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ABSTRACT: Mutations in the melanocortin-4 receptor (MC4R) gene are the most frequent monogenic causes of severe obesity. Most mutations have been described as heterozygous with loss of function, suggesting that haploinsufficiency is the most likely mechanism of dominant inheritance. We detected a heterozygous mutation, D90N, in a patient with severe early-onset obesity. Functional characterization of the mutant receptor revealed normal cell-surface expression and binding properties but loss of signal transduction activity. In coexpression studies of wild-type (WT)-MC4R and D90N, the mutant receptor had a dominant-negative effect on WT-receptor function. Further investigation of this effect with sandwich enzyme-linked immunosorbent assays and fluorescence resonance energy transfer studies showed that the WT-MC4R and the D90N mutant form homodimers and heterodimers. We hypothesize that the dominant-negative effect of the D90N mutation is caused by a functionally altered WT-MC4R/D90N receptor heterodimer. These findings necessitate the reinvestigation of other heterozygous MC4R missense mutations to discriminate between haploinsufficiency and a dominant-negative effect. The finding of receptor dimerization highlights a more complex hypothalamic signaling network governing the regulation of body weight.Diabetes 01/2004; 52(12):2984-8. DOI:10.2337/diabetes.52.12.2984 · 8.47 Impact Factor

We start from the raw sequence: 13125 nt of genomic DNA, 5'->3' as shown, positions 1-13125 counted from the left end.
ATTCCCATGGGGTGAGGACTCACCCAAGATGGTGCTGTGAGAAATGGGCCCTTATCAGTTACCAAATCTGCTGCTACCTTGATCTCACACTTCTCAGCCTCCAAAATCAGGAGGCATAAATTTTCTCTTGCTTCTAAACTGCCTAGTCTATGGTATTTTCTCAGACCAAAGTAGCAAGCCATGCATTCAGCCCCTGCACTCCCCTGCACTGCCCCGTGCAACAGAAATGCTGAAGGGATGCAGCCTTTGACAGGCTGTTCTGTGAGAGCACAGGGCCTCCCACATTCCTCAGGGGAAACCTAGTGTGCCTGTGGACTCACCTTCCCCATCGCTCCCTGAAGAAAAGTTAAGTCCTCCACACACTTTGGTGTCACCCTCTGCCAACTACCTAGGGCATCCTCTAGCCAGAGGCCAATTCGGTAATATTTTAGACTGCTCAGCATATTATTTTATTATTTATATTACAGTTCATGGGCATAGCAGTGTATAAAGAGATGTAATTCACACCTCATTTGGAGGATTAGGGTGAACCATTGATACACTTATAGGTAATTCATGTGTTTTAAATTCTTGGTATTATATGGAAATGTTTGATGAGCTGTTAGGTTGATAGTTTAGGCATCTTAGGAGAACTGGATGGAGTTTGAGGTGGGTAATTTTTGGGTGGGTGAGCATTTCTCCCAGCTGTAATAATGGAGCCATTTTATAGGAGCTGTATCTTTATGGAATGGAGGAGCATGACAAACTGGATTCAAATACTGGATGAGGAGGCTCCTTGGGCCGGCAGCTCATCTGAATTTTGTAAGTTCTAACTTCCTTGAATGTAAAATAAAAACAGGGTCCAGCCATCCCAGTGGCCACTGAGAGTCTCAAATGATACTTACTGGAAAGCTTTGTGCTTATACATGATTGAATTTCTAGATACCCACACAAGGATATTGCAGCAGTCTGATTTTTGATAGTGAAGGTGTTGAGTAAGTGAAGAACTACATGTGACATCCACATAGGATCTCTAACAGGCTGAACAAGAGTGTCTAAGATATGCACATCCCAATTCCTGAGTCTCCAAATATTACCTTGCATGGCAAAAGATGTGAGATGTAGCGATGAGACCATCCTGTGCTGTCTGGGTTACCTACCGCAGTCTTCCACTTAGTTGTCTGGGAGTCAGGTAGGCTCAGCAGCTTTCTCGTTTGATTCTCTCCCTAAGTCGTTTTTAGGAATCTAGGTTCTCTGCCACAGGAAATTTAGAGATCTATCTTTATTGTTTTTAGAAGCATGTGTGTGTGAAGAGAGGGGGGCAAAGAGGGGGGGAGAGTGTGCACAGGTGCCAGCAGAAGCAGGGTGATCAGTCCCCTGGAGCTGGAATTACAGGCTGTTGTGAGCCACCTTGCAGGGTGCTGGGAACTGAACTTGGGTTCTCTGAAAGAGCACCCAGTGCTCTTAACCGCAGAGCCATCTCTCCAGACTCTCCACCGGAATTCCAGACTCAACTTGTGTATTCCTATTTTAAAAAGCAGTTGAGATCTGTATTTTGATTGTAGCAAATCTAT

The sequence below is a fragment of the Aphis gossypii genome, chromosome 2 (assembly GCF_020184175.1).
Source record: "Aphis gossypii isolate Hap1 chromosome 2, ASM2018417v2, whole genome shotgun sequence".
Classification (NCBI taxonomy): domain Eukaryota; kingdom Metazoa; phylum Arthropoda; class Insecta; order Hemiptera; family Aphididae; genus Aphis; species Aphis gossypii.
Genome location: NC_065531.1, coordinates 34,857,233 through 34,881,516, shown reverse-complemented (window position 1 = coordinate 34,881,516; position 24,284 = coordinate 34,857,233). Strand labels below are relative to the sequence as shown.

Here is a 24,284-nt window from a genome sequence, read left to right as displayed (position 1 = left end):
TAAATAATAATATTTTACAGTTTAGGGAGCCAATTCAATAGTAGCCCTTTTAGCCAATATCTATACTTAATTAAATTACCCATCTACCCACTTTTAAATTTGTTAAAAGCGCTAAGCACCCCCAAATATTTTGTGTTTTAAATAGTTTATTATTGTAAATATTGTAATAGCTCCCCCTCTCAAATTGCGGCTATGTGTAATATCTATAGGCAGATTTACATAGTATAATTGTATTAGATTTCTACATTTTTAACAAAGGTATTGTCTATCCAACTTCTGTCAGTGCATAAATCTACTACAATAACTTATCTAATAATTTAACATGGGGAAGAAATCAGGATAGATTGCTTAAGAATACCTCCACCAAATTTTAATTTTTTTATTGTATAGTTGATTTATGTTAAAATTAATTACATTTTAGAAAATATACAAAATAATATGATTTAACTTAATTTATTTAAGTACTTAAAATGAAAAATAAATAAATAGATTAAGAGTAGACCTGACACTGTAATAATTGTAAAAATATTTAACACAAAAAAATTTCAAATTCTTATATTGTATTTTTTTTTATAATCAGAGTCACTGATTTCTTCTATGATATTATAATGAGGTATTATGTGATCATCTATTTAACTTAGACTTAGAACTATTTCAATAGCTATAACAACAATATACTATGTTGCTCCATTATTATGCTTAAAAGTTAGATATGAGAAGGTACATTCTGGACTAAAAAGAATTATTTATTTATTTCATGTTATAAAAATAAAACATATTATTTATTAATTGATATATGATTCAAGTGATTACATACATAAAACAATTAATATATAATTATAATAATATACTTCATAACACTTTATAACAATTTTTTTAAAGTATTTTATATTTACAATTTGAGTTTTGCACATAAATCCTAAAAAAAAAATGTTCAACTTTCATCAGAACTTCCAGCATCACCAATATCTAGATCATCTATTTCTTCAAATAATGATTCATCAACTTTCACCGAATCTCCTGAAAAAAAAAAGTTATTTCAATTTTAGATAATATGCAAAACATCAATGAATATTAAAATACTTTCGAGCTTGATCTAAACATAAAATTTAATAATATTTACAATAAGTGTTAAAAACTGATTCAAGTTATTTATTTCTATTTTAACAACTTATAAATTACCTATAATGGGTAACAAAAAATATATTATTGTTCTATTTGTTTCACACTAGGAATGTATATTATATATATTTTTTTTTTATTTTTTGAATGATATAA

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ABSTRACT: Melanocortin 4 receptor (MC4R) deficiency is the commonest monogenic form of obesity. However, the clinical spectrum and mode of inheritance have not been defined, pathophysiological mechanisms leading to obesity are poorly understood, and there is little information regarding genotype-phenotype correlations. We determined the nucleotide sequence of the MC4R gene in 500 probands with severe childhood obesity. Family studies were undertaken to examine cosegregation of identified mutations with obesity. Subjects with MC4R deficiency underwent metabolic and endocrine evaluation; the results were correlated with the signaling properties of mutant receptors. Twenty-nine probands (5.8 percent) had mutations in MC4R; 23 were heterozygous, and 6 were homozygous. Mutation carriers had severe obesity, increased lean mass, increased linear growth, hyperphagia, and severe hyperinsulinemia; homozygotes were more severely affected than heterozygotes. Subjects with mutations retaining residual signaling capacity had a less severe phenotype. Mutations in MC4R result in a distinct obesity syndrome that is inherited in a codominant manner. Mutations leading to complete loss of function are associated with a more severe phenotype. The correlation between the signaling properties of these mutant receptors and energy intake emphasizes the key role of this receptor in the control of eating behavior in humans.New England Journal of Medicine 04/2003; 348(12):1085-95. DOI:10.1056/NEJMoa022050 · 54.42 Impact Factor